But I like to think I know a taco of quality and good taste when see one, and La Super Rica tacos were might fine.  Whether they are “the best” as so many claim, I can’t say ’cause this is only maybe the third taco stand I’ve been to in my life.  But if I were to make a future trip to Santa Barbara, I would think of stopping by there again.  Everything was wonderfully fresh and tasted homemade.  

Biting into a warm, handmade tortilla grilled moments before is even something I can appreciate and savor. The tenderness in the corn meal that only hands steeped in tradition can impart are techniques not taught in cookbooks, but passed from one generation of (home) cook to the next.  It makes all the difference in the world and explains why tacos are soft.


La Super Rica

622 N. Milpas St, Santa Barbara

Phone: (805) 963-494o

Hours: Mon-Sun 11am-9pm, Wed Close

dsc00367There’s just sometime about cooking dinner for others that melts away my stresses in life (for a moment) like few other activities can do.  It’s the quiet work in the kitchen that culminates with warmth and good cheer around a table with friends that does wonders to smooth out the frazzled nerves and unsettled soul.  I don’t do it often enough with my school schedule, but when I do, I realize my life could probably be in better balance if I did.  


My first weekend of a short break, I stepped into the kitchen, fired up the stove and turned on the oven to make a pasta dish and fruit crumble to bring over to friends on the Westside for a long, leisurely Sat. supper. Also on the menu were a simple arugula salad and melon and prosciutto for an appetizer, but it was the talk around the table that completed the meal with a nice bottle of French Burgundy that sealed the deal.

Four days in Denver

Since returning to graduate school, I find myself traveling more frequently, but to cities where I never really get beyond the dsc003231hotel I stay.  My trip to Denver, sadly, was no exception.  I spent four days at the Grand Hyatt and hardly got out its doors, ‘though there was some consolation that the Grand Hyatt is nice—the nicest hotel I’ve been for a conference, actually  My room was spacious, the service was consistently friendly, and the food was actually pretty good.  For my first dinner on the first night, the fish wasn’t over cooked and the chicken wasn’t dry, which I find are the two prevailing weaknesses in hotel dinning.  And most of my meals were taken on the top floor of the hotel, so there were some nice views, both day and night, to accompany the food.  I took some pictures, but they don’t do justice to the Rocky Mountains in the distance.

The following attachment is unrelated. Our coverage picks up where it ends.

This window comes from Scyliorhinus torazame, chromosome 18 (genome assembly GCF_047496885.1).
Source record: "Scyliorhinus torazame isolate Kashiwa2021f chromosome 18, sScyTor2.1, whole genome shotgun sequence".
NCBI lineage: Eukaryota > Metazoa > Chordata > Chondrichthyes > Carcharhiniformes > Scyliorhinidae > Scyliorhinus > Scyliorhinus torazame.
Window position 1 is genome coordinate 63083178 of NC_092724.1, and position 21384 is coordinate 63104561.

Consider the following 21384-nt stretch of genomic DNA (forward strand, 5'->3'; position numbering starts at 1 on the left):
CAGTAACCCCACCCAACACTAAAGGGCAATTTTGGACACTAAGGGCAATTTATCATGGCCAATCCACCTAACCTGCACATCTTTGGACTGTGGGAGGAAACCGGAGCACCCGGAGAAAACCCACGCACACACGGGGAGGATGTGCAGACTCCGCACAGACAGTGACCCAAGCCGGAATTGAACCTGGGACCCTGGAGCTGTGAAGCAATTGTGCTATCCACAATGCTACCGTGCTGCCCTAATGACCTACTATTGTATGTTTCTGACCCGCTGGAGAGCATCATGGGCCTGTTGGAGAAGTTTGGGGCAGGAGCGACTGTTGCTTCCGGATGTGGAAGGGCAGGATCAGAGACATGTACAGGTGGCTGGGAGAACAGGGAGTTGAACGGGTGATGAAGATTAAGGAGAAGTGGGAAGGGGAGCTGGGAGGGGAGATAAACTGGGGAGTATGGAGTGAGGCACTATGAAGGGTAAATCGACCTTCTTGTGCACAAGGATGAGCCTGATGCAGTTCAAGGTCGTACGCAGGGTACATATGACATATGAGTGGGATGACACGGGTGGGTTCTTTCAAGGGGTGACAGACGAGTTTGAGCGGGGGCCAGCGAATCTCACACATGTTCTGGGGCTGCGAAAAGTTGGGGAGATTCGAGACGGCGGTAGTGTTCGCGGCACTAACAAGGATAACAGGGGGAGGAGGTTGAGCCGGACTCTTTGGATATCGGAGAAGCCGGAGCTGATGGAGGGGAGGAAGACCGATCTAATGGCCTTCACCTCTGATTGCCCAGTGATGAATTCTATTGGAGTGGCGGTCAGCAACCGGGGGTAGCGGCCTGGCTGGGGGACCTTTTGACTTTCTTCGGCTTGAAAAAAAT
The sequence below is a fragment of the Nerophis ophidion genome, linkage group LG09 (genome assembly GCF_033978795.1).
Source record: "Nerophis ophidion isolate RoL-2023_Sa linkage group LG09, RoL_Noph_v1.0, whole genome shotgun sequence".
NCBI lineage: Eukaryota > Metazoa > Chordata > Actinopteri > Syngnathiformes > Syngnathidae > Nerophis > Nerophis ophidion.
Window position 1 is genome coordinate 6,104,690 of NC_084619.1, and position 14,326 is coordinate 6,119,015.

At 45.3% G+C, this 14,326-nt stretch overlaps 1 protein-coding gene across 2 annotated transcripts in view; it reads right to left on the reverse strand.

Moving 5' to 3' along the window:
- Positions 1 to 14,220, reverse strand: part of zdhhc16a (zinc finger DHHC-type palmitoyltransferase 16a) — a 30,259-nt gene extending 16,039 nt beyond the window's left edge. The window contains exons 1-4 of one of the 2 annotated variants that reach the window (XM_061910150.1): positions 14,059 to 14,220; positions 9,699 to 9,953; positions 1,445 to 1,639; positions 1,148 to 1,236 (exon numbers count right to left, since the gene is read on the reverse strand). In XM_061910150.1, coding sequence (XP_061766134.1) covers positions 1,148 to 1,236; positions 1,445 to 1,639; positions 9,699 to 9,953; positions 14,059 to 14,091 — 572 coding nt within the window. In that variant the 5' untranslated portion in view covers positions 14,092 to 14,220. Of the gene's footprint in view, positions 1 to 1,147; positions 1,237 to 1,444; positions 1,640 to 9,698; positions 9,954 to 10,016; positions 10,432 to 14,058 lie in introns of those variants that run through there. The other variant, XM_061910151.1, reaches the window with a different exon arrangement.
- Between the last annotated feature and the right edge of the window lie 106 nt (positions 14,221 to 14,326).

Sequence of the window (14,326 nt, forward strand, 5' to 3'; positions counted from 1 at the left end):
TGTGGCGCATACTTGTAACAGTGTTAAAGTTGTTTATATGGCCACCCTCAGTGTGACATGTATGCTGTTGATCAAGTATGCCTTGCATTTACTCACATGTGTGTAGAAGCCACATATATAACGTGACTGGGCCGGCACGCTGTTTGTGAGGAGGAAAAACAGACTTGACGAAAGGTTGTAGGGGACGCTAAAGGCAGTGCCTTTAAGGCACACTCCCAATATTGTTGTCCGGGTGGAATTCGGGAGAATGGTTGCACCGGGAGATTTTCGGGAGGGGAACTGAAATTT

dsc00338I never made it inside the Denver Art Museum as I had hoped, but I did stand around it after attending an event at the Denver Public Library and took a few pictures of its facade.  It’s a striking museum and I would have liked to seen its inside, too.

My last day, I paused to have lunch with G. in the hotel restaurant, or the 1876 Restaurant as it’s called, before dashing off to catch an early afternoon flight back to Los Angeles.  The restaurant had a “Quick Fire Lunch” where you could choice one item from three lists, which were roughly an appetizer, some sort of soup or salad, and a type of sandwich, plus a little desert thrown in for good measure.  It was basically an American take on the Japanese Bento (Box) Lunch and for thirteen dollars, I couldn’t resist.  I also wondered if they got the name and idea from Top Chef–the Quick Fire Challenge–or was it on the menu before the TV show.  Although I thought of the connection then, I didn’t care enough to ask our server.  Instead, G. and I were engaged in a pretty intense conversation pertaining to my studies and her work, which are related.  G. lives in Chicago, so I rarely see her; and when I do it’s at conferences where she busier than me.  I was glad to have some personal time with her and having a fun, snack-y lunch was more of a bonus.


(top left) potato and mushroom soup, (top right) peanut butter mousse tart, (bottom left) duck quesadilla, (bottom right) reuben

The sky glowed for a moment about the Denver Art Museum

The sky glowed for a moment above the Denver Art Museum

Steamed dumpling

sweet, warm comfort on a plate

sweet, warm comfort on a plate

Steamed deserts, or “pudding” as people on the other side of the pond say, aren’t something I do, but I became intrigued by them after a discussion with A.  Puddings were a bit of a tradition for her growing up; and she was kind enough to passed along a couple family recipes that I worked into some of my special meals over the past couple weeks with my own variations of fruit fillings.

For Christmas dinner, it was blackberries and apples with a dash of cinnamon and a generous tablespoon of sugar.  Then I tried fresh cranberries and apples with a little cinnamon and heaping tablespoons of orange marmalade and sugar to sweeten the mix for a nice dinner early in the new year.

apple and cranberry dumpling fresh from its water bath, all lumpy and wrinkled

apple and cranberry dumpling fresh from its water bath, all lumpy, bumpy

I like what steaming does to a typical pastry crust.  It lightens it and sort of fluffs it up, making it wonderfully tender.  The dumpling is more delicate than if one were to bake it in the oven as a rustic pie or turnover.  It’s also a dessert you can have cooking in the background as you eat dinner, since it takes 1 1/2 to 2 hours to steam.  Then it’s ready for the dramatic turning out on the plate when you’re finished with the main course; and presenting it all warm and cozy at the table makes a lovely  final flourish to your meal, as well.

apple and cranberry dumpling turned out on a plate

apple and cranberry dumpling turned out on a plate